Three of them have already given me the go ahead but it's contingent on the acceptability of the displays. We are waiting on Ubuntu to see if they are going to ship us 200 disks. If not, I will incure the cost myself and go on with it.

I wouldn't have put this forward had I not already gotten confirmation that at least one of them was interested.

Anonymous said...

Does anyone remember KTel, they sold music to the non music crowd by simply ignoring the big box stores, instead they placed their product everywhere else. Maybe that strategy is worthy of consideration here too.

Anonymous said...

Guerrilla marketing can be very effective. Stickers of Ubuntu or other linux distros can help get the name and recognition out to the public.

Combine that with the other suggestion of going to boy scouts, etc. to help people at least try it, by having it recommended by someone they know and trust.

Just my two cents.

Anonymous said...

Don't limit your search to US Courts. Find a country where the courts there are friendly to the small guy and are willing to say to MS, "Show me the code" at which point, they will decline. Find a country where dragging a case out is not easy and even if so, not expensive. Why fight on MS's favorite turf?

Anonymous said...

Lets kick ass and take names!
The Colonel will bring his pencil!

I can be in Austin in 4 hours,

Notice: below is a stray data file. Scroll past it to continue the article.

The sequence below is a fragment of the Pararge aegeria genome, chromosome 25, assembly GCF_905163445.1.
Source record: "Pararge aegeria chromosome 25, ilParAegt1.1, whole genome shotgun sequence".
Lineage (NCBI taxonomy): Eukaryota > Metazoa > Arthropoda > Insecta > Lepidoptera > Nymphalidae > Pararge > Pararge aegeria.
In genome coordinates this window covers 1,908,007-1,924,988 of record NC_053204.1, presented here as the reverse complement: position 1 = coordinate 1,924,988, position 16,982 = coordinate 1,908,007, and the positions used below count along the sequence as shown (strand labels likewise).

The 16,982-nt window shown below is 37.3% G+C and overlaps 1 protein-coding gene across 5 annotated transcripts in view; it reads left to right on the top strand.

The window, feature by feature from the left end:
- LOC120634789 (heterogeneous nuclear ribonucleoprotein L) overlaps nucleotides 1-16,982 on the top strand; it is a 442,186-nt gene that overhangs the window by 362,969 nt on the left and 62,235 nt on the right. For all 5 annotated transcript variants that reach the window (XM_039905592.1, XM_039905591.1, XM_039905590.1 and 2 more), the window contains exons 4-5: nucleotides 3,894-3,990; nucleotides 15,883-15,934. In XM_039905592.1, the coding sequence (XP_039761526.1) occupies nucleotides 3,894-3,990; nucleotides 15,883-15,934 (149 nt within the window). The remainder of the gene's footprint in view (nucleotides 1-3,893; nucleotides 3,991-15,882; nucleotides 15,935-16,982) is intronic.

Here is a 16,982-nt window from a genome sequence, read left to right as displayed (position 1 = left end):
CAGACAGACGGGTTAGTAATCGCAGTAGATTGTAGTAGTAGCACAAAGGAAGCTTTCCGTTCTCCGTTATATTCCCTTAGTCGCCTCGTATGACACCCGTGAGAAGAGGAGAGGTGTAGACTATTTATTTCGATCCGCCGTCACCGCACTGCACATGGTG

Let me know when.

kozmcrae said...


Yes, I remember KTel. Back in the early '70s they saturated the cheap airspace with ads for LPs promising that all songs were performed by the originals. And they were, performed by "The Originals".

Unknown said...

What about going into some of the discount stores, such as Dollar General and Discount Drug mart. Perhaps in these establishments Linux could get some exposure. The Live CD would not be competing next to preconfigured Microsoft systems. They could perhaps turn a reasonable profit selling the CDs for a few dollars.

I could imagine that retail business such as Best Buy might be concerned about profit margins should the general public become aware that they can pretty much do anything they want with a decent Linux distro and FOSS--rule the world. That could undermine their Geek service revenue and proprietary software revenue they gain selling proprietary software and services. After all, with FOSS, the customer is expecting unlimited use and freedom. Their current business model is designed around soaking the customer at every turn for user license and service.

Anonymous said...

Helios, I'm one of those who may have said some less than kind things about you a while back and unfortunately, I did so because I listened to some schmuck with a real complex against you. I live in Round Rock and we would be honored to help you with this project. I own a small tech support company and I have some CD burning hardware that may come in handy. It's yours for the duration, any time you want to swing by and fire it up. You'll know it's me by the email I sent you a few minutes ago.

I look forward to working with you, and seemingly not the Public Enemy Number One you were cast as. You are doing good work.


Anonymous said...

This is really a non-issue: there are multiple fronts to consider, not just the desktop.

MS has a long line of business partners that are fighting (losing battle) against losing market share in the enterprise data center. They have lost out to *nix, the only thing saving them are application servers for applications that are written solely for use on MS Server. The downside to that nobody will run MS Server unless virted through Linux, hence Novell interop agreements & so forth.

On the other hand, MS isn't really worried about desktop Linux as they are OSX. You can say it's because of exposure (I'm a MAC/PC ads) or even the old 'if you want a real computer, get a MAC' word-of-mouth scenario.